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What kinds of health insurance are there?

There are essentially two kinds of health insurance:  Fee-for-Service and Managed Care.
Although these plans differ, they both cover an array of medical, surgical, and hospital
expenses.

1. Fee-For-Service
These plans generally assume that the medical professional will be paid a fee for each service provided to the
patient.  Patients are seen by a doctor of their choice and the claim is filed by either the medical provider or the
patient.

2. Managed Care
More than half of all Americans have some kind of managed-care plan.  Various plans work differently and can
include:  health maintenance organizations (HMOs), preferred provider organizations (PPOs) and point-of-service
(POS) plans.  These plans provide comprehensive health services to their members and offer financial incentives
to patients who use the providers in the plan.

What is "long-term" care?
Because of old age, mental or physical illness, or injury, some people find themselves in need of help with eating,
bathing, dressing, toileting or continence, and/or transferring (e.g. getting out of a chair or out of bed).  These six
actions are called Activities of Daily Living-sometimes referred to as ADLs.  In general, if you can't do two or more
of these activities, or if you have a cognitive impairment, you are said to need "long-term" care.

Long term care isn't a very helpful name for this type of situation because, for one time, it might not last for a long
time.  Some people who need ADL services might need them only for a few months or less.

Many people think that long-term care is provided exclusively in a nursing home.  It can be, but it can also be
provided in an adult day care center, an assisted living facility, or at home.

Assistance with ADLs, called "custodial care," may be provided in the same place as (and therefore is sometimes
confused with) "skilled care."  Skilled care means medical, nursing, or other similar services.  This distinction is
important because Medicare and most private health insurance pays only for skilled care-not custodial care.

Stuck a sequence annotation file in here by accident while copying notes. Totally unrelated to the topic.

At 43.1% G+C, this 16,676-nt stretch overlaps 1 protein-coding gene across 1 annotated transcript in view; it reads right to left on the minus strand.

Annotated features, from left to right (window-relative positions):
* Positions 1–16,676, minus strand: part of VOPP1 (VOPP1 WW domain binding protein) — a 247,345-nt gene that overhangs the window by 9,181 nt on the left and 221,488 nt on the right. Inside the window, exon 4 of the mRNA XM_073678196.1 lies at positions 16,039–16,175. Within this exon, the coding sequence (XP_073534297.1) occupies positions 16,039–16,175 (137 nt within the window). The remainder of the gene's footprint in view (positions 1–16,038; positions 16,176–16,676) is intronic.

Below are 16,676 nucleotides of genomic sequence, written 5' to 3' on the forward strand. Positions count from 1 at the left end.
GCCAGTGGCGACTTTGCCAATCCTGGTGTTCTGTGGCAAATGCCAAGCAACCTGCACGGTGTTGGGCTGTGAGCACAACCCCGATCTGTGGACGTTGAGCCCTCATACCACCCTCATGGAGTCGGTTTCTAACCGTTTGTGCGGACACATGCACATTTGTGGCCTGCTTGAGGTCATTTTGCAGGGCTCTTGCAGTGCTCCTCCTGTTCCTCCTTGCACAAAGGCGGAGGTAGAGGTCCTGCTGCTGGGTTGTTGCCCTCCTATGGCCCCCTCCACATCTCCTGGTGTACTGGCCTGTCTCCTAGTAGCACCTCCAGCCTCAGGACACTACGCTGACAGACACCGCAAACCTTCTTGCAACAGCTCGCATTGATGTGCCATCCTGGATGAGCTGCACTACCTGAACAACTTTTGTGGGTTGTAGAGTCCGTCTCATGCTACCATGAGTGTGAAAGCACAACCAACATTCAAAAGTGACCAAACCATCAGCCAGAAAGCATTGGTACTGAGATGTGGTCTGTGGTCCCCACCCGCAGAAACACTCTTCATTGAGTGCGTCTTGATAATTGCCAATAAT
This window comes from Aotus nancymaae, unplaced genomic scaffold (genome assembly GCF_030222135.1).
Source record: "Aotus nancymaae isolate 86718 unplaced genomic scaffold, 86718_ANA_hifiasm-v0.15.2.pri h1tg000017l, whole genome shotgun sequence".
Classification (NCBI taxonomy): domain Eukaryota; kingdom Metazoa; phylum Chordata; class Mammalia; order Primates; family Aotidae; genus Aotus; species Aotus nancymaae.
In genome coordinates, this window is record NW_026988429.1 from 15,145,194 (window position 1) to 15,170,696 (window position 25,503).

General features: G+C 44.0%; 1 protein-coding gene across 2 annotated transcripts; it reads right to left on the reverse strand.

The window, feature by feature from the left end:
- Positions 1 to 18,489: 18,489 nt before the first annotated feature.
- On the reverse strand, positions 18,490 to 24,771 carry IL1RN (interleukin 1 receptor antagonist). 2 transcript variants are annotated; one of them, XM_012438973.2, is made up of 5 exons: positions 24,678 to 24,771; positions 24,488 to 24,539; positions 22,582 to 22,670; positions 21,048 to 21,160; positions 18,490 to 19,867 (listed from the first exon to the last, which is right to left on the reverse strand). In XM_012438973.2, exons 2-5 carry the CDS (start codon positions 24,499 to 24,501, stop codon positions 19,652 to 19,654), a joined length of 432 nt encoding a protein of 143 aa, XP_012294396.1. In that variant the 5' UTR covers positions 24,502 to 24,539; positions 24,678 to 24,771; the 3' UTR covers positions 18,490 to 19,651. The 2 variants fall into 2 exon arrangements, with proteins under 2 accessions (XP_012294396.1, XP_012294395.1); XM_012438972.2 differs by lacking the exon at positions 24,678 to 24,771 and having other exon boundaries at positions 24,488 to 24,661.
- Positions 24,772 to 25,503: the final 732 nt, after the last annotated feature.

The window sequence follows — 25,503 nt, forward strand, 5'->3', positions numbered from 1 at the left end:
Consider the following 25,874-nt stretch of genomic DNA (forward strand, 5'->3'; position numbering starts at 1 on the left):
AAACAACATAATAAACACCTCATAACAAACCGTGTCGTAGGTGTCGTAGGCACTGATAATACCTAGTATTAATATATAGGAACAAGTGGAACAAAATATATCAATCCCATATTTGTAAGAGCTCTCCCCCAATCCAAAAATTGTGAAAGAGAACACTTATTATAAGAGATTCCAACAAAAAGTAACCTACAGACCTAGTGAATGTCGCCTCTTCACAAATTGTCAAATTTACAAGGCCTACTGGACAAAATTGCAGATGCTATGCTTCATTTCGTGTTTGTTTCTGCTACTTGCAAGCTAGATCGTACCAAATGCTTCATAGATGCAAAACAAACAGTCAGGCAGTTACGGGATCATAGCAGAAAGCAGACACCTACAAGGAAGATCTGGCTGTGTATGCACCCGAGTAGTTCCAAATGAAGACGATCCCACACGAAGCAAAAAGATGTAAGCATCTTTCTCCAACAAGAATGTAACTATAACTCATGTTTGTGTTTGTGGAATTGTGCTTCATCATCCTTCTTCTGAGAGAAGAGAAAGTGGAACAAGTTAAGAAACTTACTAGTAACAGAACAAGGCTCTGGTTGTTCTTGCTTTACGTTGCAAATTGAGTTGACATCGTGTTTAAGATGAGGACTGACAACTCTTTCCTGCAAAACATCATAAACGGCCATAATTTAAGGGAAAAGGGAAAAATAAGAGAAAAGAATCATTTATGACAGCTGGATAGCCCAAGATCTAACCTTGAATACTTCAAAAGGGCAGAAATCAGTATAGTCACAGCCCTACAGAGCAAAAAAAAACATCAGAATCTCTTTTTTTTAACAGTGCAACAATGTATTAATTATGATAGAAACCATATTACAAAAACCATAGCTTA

What are the types of disability insurance?
There are two types of disability policies:  Short-term Disability (STD) and Long-Term Disability (LTD):
1.  Short-Term Disability (STD) policies have a waiting period of 0 to 14 day with a maximum benefit period of no
longer than two years.
2.  Long-Term Disability (LTD) policies have a waiting period of several weeks to several months with maximum
benefit period ranging from a few years to the rest of your life.

Disability policies have two different protection features that are important to understand.

1.  Non-cancel able means the policy cannot be canceled by the insurance company, except for nonpayment of
premiums.  This gives you the right to renew the policy every year without an increase in the premium or a
reduction in benefits.
2. Guaranteed renewable gives you the right to renew the policy with the same benefits and not have the policy
canceled by the company.  However, your insurer has the right to increase your premiums as long as it does so
for all other policyholders in the same rating class as you.

In addition to the traditional disability policies, there are several options you should consider when
purchasing a policy:

  • Additional purchase options
                   Your insurance company gives you the right to buy additional insurance at a later time.

  • Coordination of benefits
                   The amount of benefits you receive from your insurance company is dependent on other
    benefits you receive because of your disability.  Your policy specifics a target amount you will receive from
    all policies combined, so this policy will make up the difference not paid by other policies.

  • Cost of Living Adjustment (COLA)
                   The COLA increases your disability benefits over time based on the increased cost of living
    measured by the Consumer Price Index.  You will pay a higher premium if you select the COLA.

  • Residual or Partial Disability Rider
                   This provision allows you to return to work part-time, collect part of your salary and receive a
    partial disability payment if you are still partially disabled.

  • Return of Premium
This provision requires the insurance company to refund part of your premium if no claims are made for a specific
period of time declared in the policy.

  • Waiver of Premium Provision
This clause means that you do not have to pay premiums on the policy after you're disabled for 90 days.
Phone:  (337) 267-7979
Fax:  (337) 326-4761
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Phone:        (337) 267-7979 or (337) 267-7910                Fax:        (337) 326-4761